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New York State Abandoned Property Alert Added to Website Regarding Law Changes

As reported earlier, the New York State abandoned property laws changed recently when the Legislature passed its budget bill for 2011-2012 via Senate Bill 2811.

The bill includes multiple changes to the New York Abandoned Property Law that affect holders required to file with New York for the next reporting cycle.   The New State Comptroller’s Office of Unclaimed Funds has also added an alert to its website summarizing the recent changes.

See  According to the alert, effective April 1, 2011, dormancy periods have been lowered, publication obligations streamlined, and preliminary and negative reporting requirements have been discarded for banks, utility companies, insurance companies and condemnation award reports.

With respect to dormancy periods, reductions from five (5) years to three (3) years are currently in effect for many property types.  As such, for the next reporting cycle due diligence and reporting will have to be performed on property types covered by the changes which have been dormant for three, four and five years.   For your ease of reference, the following property types have been affected by the dormancy reductions:

Code      Property Type – 3 year Dormancy Period

1A          Demand Deposit Accounts

1B          Savings Accounts (includes Club, Security Deposit, and Retirement Accounts)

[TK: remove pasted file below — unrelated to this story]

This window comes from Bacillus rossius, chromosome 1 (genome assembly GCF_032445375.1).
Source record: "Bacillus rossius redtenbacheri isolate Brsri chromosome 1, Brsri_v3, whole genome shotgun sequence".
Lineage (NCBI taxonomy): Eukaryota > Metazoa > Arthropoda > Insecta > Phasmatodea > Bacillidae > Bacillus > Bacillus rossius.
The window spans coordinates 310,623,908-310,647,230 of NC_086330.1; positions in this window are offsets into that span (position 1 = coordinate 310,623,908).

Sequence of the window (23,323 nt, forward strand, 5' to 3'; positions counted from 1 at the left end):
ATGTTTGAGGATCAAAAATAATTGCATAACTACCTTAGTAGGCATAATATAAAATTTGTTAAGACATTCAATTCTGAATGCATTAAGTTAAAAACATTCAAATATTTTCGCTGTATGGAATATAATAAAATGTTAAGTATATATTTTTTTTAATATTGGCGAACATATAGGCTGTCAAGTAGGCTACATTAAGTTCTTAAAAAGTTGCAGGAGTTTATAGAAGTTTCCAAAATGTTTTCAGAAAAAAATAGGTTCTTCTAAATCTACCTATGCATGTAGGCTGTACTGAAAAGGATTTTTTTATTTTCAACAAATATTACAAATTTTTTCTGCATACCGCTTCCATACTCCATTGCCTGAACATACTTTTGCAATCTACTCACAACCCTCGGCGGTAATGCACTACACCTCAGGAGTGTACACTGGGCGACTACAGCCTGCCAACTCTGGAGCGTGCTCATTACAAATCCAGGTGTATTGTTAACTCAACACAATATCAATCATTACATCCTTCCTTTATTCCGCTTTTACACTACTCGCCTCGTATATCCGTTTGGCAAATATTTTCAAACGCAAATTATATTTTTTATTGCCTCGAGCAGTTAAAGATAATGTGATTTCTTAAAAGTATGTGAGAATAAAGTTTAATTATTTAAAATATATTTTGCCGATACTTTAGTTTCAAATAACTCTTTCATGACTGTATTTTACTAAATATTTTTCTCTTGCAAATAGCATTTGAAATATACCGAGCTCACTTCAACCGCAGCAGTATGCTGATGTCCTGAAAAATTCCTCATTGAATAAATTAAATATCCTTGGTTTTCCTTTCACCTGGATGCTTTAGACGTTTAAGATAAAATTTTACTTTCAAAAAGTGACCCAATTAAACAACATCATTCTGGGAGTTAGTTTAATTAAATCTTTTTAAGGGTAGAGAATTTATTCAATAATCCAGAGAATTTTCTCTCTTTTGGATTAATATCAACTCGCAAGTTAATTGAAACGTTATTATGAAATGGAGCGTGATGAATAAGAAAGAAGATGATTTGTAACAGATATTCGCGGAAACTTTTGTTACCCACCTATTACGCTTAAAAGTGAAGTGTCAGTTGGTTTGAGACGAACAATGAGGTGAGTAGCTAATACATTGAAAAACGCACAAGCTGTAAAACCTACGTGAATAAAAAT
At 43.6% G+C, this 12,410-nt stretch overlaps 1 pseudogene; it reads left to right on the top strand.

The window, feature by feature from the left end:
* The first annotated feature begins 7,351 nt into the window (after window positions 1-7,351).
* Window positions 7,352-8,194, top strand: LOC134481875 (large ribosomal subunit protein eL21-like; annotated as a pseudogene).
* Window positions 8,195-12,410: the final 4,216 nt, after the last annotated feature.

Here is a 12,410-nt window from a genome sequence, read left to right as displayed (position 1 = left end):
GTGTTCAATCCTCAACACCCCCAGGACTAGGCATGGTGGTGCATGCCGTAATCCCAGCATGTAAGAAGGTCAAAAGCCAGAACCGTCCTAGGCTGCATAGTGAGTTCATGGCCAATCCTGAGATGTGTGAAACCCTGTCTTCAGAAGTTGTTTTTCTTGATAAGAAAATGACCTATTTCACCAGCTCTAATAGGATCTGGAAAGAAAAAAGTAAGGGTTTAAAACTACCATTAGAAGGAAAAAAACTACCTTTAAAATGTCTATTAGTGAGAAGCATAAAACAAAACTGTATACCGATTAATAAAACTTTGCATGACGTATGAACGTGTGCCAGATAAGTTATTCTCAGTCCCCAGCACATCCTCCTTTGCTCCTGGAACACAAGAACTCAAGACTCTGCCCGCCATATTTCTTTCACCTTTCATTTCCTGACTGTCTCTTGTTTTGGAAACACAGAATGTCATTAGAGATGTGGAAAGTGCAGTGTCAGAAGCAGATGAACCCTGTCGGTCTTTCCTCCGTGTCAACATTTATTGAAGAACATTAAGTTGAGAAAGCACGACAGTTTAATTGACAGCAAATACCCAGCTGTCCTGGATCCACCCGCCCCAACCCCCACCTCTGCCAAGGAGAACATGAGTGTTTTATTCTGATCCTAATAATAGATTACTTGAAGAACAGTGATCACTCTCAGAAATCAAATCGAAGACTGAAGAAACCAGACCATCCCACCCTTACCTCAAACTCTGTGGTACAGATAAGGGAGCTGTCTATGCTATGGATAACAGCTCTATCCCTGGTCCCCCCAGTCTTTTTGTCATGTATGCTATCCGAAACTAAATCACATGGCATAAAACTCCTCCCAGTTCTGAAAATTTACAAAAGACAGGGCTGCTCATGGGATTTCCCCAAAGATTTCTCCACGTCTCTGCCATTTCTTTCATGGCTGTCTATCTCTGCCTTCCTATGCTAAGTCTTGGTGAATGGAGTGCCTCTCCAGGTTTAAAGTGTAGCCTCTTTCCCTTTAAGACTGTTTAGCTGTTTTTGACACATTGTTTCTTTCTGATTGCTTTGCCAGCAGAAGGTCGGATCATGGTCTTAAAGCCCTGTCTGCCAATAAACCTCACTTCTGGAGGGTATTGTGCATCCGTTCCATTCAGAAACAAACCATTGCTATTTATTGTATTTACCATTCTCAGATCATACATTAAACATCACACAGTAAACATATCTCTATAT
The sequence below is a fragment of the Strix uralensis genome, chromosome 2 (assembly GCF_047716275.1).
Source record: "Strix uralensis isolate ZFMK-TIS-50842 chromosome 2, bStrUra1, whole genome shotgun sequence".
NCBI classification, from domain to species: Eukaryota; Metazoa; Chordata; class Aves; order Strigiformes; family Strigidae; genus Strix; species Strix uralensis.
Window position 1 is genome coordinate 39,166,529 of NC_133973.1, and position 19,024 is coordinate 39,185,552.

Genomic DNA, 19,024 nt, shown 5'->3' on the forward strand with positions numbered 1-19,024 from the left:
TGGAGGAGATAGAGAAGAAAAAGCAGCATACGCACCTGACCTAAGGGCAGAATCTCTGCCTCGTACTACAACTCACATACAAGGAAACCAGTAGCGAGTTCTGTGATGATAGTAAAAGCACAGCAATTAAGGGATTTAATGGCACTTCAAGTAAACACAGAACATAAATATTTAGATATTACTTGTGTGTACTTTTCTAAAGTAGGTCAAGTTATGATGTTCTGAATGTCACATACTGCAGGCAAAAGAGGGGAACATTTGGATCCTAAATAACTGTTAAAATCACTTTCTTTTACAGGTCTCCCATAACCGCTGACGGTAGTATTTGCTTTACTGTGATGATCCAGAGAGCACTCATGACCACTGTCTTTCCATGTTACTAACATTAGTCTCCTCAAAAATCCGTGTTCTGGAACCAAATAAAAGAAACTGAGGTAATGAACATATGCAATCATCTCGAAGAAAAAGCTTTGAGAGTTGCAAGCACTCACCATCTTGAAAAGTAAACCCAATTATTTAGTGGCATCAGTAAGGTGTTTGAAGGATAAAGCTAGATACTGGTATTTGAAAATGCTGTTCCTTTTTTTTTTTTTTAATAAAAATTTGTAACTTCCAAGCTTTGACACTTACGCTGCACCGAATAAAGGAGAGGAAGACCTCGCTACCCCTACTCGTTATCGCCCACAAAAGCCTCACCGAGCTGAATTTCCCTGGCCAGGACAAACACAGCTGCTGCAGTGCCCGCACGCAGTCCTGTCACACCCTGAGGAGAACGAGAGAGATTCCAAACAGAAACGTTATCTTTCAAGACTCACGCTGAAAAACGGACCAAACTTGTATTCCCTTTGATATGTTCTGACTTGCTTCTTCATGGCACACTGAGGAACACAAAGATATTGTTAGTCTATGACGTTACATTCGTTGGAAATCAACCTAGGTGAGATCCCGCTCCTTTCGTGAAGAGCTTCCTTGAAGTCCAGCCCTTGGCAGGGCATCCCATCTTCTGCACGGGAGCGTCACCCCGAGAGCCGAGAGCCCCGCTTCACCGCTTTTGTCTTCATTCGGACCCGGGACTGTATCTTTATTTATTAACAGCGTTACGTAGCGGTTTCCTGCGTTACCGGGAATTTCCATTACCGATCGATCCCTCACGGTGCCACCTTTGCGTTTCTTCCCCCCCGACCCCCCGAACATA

1C          Time Deposit Accounts

1D          Money on Deposit to Secure Funds (if separate from 1A and 1B)

1E           Unidentified Deposit (if separate from 1A and 1B) and Suspense Accounts

1F           Escrow Funds (Mortgages, Performance Guarantees, Surety Bonds, etc.)

1G          Credit Balances Arising from Loans (includes liquidated mortgages, consumer loans, etc.)

7A          Trust Funds

7B          Bail Funds

7C          Funds for Support of Spouse or Child

7D          Condemnation Awards

8D          Surplus from the Sale of Pledged Property

8E           Lost Property (cash only)

The elimination of preliminary reporting, negative reporting and notarization requirements for banks, utility companies, insurance companies and condemnation awards are subtle, but provides significant benefits to lessen the complexities of reporting for holders.  As a state government becomes more engaged in the unclaimed property reporting process, they are more likely to make efforts to improve the process for all three parties: states, holders, and owners.

The changes in New York State abandoned property are significant, but need not be intimidating for your company.  Keane’s expertise in reporting requirements and other areas of unclaimed property consulting are at your service to aid in the navigation of New York’s changes, and any other changes you may encounter in the always-changing field of unclaimed property.

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